The Levelling Up agenda is, at heart, about tackling economic and social inequalities, and the White Paper has identified the importance of detailed local data in successfully achieving these goals. To start thinking about the connection between the agenda and the labour market, we’ve produced an interactive chart below, which uses data to help us understand the relationship between the share of high skilled jobs and high skilled workforce across the country.
The chart plots Travel to Work Areas (TTWA) in terms of their share of jobs considered high skilled (defined as 1-3 digit Standard Occupation Classifications) on the Y-axis, and the share of their workforce which is considered high skilled (those with a qualification at Level 4 or above) on the X-axis, and we’ve done this for 2010 and 2020 in order to see how this has changed over that decade. The yellow horizontal and vertical dotted lines represent the average, dividing the chart into the following quadrants based on their concentration of high skilled jobs and high skilled workforce:
- Areas in the top right-hand corner have a high skill equilibrium
- Areas in the bottom left-hand corner have a low skill equilibrium
- Areas in the bottom right-hand corner have a skills surplus
- Areas in the top left-hand corner have a skills gap
(Note: you can see the change from 2010 to 2020 by pressing the play button at the top, and you can get insights on individual areas by using the dropdown, and by hovering your cursor over a circle to get a breakdown of the data):
The first and most obvious takeaway is that there is broad alignment in most areas between high skilled jobs and high skilled people, which we can see by the general diagonal trend from the bottom left to the top right of the chart. Secondly, most of the areas with an equilibrium between high skilled jobs and a high skilled workforce are in the South East. For example, the big circle on the top right is London, and some of the areas close to it include Reading, Cambridge, Oxford, Brighton, and Heathrow. Thirdly, there are very few areas with a skills gap between jobs and workforce (top left-hand quadrant). Whitehaven in Cumbria (next door to the Sellafield nuclear power plant) is the most prominent example, with 48.4% of its jobs in 2010 being high skilled, yet with just 21.4% of its workforce having Level 4 and above qualifications. Fourthly, there are many more areas with a skills surplus than a skills gap, and these areas are much more scattered around the country than the high skills equilibrium areas. For example, areas such as Dartmouth, Kendal, Buxton, Andover and Gillingham all feature in that bottom-right quadrant.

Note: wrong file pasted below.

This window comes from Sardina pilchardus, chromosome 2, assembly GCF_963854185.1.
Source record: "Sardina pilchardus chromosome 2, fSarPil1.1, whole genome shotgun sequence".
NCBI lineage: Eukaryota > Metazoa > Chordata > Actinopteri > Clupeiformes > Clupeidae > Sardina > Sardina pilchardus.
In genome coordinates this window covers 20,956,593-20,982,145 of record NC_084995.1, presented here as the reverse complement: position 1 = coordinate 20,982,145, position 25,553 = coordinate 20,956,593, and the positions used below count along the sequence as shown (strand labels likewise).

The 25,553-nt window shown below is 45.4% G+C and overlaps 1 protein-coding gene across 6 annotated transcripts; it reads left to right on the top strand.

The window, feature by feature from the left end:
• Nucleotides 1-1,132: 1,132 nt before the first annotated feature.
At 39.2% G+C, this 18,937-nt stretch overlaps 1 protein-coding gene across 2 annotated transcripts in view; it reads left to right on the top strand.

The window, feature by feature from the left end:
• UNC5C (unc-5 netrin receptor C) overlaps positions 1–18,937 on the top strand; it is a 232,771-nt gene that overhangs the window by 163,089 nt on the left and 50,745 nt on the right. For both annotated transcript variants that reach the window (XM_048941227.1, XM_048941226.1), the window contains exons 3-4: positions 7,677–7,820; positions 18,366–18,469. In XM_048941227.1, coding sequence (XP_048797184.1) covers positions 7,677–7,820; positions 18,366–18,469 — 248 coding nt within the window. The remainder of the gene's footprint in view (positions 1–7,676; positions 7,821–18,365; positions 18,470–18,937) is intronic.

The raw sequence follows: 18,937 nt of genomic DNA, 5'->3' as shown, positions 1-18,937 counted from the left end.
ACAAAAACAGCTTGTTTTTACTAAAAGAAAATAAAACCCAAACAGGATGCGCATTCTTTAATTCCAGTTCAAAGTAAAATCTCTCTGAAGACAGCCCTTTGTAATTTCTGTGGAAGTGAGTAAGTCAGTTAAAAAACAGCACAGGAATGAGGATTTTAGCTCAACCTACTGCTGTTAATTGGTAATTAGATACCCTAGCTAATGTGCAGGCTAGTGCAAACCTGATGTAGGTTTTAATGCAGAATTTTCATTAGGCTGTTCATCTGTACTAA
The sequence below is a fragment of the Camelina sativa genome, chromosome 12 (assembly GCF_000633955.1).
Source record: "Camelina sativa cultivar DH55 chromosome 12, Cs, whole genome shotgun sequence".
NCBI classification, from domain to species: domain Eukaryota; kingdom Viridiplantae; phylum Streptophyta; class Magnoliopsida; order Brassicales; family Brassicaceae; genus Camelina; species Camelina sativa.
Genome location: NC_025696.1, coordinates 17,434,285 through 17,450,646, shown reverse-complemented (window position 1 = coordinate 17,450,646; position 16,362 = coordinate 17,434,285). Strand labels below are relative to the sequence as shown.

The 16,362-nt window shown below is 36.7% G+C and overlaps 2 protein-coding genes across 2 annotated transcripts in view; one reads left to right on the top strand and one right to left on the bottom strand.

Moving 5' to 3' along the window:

But the most interesting feature of the chart is when we look at the change from 2010 to 2020. What we see is a sizeable shift to the right in most areas, but this has not been accompanied by an upwards shift. In other words, whilst most areas now have a much bigger share of their populations with higher skill qualifications than back in 2010, this has not been matched by the creation of a similar level of high skilled jobs. Although this phenomenon can be largely attributed to the fact that many of those who have retired during the last ten years did not go to university, the bottom line is that we can see quite clearly that churning out a workforce with higher level qualifications has not been matched by a similar demand for high skilled jobs. For a more in-depth analysis of this chart, you can watch our recent webinar here, with the discussion on this data taking place from 25:15 to 36:10.
We are about to embark on a free webinar series over the next few months, where we’ll be looking at the role data can play in tackling certain elements of the Levelling Up agenda, particularly in terms of its relevance to Place, Skills, Local Partnerships, and Reducing Disparities. You can register for any or all of these webinars here.
Emsi Burning Glass is the world’s leading authority on the labour market and is active in more than 30 countries.